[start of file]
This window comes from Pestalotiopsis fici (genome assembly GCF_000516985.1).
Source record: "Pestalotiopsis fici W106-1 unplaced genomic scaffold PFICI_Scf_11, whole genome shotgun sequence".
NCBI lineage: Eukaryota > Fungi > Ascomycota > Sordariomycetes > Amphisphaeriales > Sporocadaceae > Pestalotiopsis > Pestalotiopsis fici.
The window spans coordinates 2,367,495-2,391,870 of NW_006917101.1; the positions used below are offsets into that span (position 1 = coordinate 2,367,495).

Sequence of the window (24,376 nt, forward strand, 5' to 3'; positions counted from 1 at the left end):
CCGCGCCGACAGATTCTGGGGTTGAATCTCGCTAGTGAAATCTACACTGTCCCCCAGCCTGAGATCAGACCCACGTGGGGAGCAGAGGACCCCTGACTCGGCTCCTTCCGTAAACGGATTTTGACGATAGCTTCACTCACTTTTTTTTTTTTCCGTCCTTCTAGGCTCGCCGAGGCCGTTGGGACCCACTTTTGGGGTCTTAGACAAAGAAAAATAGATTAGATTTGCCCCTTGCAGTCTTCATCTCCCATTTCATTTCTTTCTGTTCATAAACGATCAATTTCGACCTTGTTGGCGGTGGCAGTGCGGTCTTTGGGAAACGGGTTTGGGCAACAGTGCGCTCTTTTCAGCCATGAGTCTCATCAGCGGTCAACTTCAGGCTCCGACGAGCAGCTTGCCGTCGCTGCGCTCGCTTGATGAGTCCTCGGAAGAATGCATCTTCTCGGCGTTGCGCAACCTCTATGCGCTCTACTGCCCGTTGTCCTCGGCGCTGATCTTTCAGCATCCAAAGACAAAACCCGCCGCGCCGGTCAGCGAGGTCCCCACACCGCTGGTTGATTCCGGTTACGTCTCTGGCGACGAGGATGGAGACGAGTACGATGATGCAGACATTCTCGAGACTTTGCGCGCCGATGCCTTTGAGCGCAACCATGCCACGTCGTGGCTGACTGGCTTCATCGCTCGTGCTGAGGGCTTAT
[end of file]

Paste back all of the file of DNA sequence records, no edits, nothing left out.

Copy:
This window comes from Pestalotiopsis fici (genome assembly GCF_000516985.1).
Source record: "Pestalotiopsis fici W106-1 unplaced genomic scaffold PFICI_Scf_11, whole genome shotgun sequence".
NCBI lineage: Eukaryota > Fungi > Ascomycota > Sordariomycetes > Amphisphaeriales > Sporocadaceae > Pestalotiopsis > Pestalotiopsis fici.
The window spans coordinates 2,367,495-2,391,870 of NW_006917101.1; the positions used below are offsets into that span (position 1 = coordinate 2,367,495).

Sequence of the window (24,376 nt, forward strand, 5' to 3'; positions counted from 1 at the left end):
CCGCGCCGACAGATTCTGGGGTTGAATCTCGCTAGTGAAATCTACACTGTCCCCCAGCCTGAGATCAGACCCACGTGGGGAGCAGAGGACCCCTGACTCGGCTCCTTCCGTAAACGGATTTTGACGATAGCTTCACTCACTTTTTTTTTTTTCCGTCCTTCTAGGCTCGCCGAGGCCGTTGGGACCCACTTTTGGGGTCTTAGACAAAGAAAAATAGATTAGATTTGCCCCTTGCAGTCTTCATCTCCCATTTCATTTCTTTCTGTTCATAAACGATCAATTTCGACCTTGTTGGCGGTGGCAGTGCGGTCTTTGGGAAACGGGTTTGGGCAACAGTGCGCTCTTTTCAGCCATGAGTCTCATCAGCGGTCAACTTCAGGCTCCGACGAGCAGCTTGCCGTCGCTGCGCTCGCTTGATGAGTCCTCGGAAGAATGCATCTTCTCGGCGTTGCGCAACCTCTATGCGCTCTACTGCCCGTTGTCCTCGGCGCTGATCTTTCAGCATCCAAAGACAAAACCCGCCGCGCCGGTCAGCGAGGTCCCCACACCGCTGGTTGATTCCGGTTACGTCTCTGGCGACGAGGATGGAGACGAGTACGATGATGCAGACATTCTCGAGACTTTGCGCGCCGATGCCTTTGAGCGCAACCATGCCACGTCGTGGCTGACTGGCTTCATCGCTCGTGCTGAGGGCTTAT